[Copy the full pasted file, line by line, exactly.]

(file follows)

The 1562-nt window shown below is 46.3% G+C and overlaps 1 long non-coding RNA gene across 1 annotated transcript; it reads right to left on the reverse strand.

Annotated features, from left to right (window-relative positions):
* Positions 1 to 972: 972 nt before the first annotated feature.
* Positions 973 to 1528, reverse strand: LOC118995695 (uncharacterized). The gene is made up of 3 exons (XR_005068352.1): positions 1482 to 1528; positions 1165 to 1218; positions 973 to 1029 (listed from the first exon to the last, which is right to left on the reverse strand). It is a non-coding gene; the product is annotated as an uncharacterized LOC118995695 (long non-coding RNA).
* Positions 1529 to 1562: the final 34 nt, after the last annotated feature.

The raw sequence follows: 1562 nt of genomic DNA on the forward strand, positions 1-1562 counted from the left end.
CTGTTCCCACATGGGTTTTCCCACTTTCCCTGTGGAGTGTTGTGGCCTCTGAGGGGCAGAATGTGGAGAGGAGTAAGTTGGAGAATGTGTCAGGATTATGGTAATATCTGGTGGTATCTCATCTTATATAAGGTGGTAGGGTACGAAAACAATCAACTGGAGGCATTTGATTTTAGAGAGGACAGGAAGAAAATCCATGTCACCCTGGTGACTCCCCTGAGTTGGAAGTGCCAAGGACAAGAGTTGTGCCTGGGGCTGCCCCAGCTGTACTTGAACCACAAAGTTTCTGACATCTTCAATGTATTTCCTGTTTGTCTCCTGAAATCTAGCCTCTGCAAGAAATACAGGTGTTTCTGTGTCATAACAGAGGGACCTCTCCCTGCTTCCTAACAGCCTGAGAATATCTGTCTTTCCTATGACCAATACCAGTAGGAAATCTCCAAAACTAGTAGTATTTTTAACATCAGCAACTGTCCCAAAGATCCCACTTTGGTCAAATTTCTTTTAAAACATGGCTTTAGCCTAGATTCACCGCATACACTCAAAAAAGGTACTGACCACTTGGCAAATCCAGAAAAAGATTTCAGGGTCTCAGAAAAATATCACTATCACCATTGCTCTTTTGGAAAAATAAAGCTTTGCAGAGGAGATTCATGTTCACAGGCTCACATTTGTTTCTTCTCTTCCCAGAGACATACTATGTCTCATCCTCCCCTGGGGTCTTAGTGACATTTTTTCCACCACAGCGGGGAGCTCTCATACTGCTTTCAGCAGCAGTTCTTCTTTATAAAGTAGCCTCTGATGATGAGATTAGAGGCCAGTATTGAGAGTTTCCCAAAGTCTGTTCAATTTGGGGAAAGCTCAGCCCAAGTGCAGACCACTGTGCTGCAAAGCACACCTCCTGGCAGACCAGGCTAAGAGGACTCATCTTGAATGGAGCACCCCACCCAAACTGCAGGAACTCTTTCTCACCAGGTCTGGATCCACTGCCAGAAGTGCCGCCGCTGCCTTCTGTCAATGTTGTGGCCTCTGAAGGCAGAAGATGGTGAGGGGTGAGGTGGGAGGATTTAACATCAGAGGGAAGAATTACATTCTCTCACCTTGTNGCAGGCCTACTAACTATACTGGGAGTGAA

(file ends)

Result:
The 1562-nt window shown below is 46.3% G+C and overlaps 1 long non-coding RNA gene across 1 annotated transcript; it reads right to left on the reverse strand.

Annotated features, from left to right (window-relative positions):
* Positions 1 to 972: 972 nt before the first annotated feature.
* Positions 973 to 1528, reverse strand: LOC118995695 (uncharacterized). The gene is made up of 3 exons (XR_005068352.1): positions 1482 to 1528; positions 1165 to 1218; positions 973 to 1029 (listed from the first exon to the last, which is right to left on the reverse strand). It is a non-coding gene; the product is annotated as an uncharacterized LOC118995695 (long non-coding RNA).
* Positions 1529 to 1562: the final 34 nt, after the last annotated feature.

The raw sequence follows: 1562 nt of genomic DNA on the forward strand, positions 1-1562 counted from the left end.
CTGTTCCCACATGGGTTTTCCCACTTTCCCTGTGGAGTGTTGTGGCCTCTGAGGGGCAGAATGTGGAGAGGAGTAAGTTGGAGAATGTGTCAGGATTATGGTAATATCTGGTGGTATCTCATCTTATATAAGGTGGTAGGGTACGAAAACAATCAACTGGAGGCATTTGATTTTAGAGAGGACAGGAAGAAAATCCATGTCACCCTGGTGACTCCCCTGAGTTGGAAGTGCCAAGGACAAGAGTTGTGCCTGGGGCTGCCCCAGCTGTACTTGAACCACAAAGTTTCTGACATCTTCAATGTATTTCCTGTTTGTCTCCTGAAATCTAGCCTCTGCAAGAAATACAGGTGTTTCTGTGTCATAACAGAGGGACCTCTCCCTGCTTCCTAACAGCCTGAGAATATCTGTCTTTCCTATGACCAATACCAGTAGGAAATCTCCAAAACTAGTAGTATTTTTAACATCAGCAACTGTCCCAAAGATCCCACTTTGGTCAAATTTCTTTTAAAACATGGCTTTAGCCTAGATTCACCGCATACACTCAAAAAAGGTACTGACCACTTGGCAAATCCAGAAAAAGATTTCAGGGTCTCAGAAAAATATCACTATCACCATTGCTCTTTTGGAAAAATAAAGCTTTGCAGAGGAGATTCATGTTCACAGGCTCACATTTGTTTCTTCTCTTCCCAGAGACATACTATGTCTCATCCTCCCCTGGGGTCTTAGTGACATTTTTTCCACCACAGCGGGGAGCTCTCATACTGCTTTCAGCAGCAGTTCTTCTTTATAAAGTAGCCTCTGATGATGAGATTAGAGGCCAGTATTGAGAGTTTCCCAAAGTCTGTTCAATTTGGGGAAAGCTCAGCCCAAGTGCAGACCACTGTGCTGCAAAGCACACCTCCTGGCAGACCAGGCTAAGAGGACTCATCTTGAATGGAGCACCCCACCCAAACTGCAGGAACTCTTTCTCACCAGGTCTGGATCCACTGCCAGAAGTGCCGCCGCTGCCTTCTGTCAATGTTGTGGCCTCTGAAGGCAGAAGATGGTGAGGGGTGAGGTGGGAGGATTTAACATCAGAGGGAAGAATTACATTCTCTCACCTTGTNGCAGGCCTACTAACTATACTGGGAGTGAA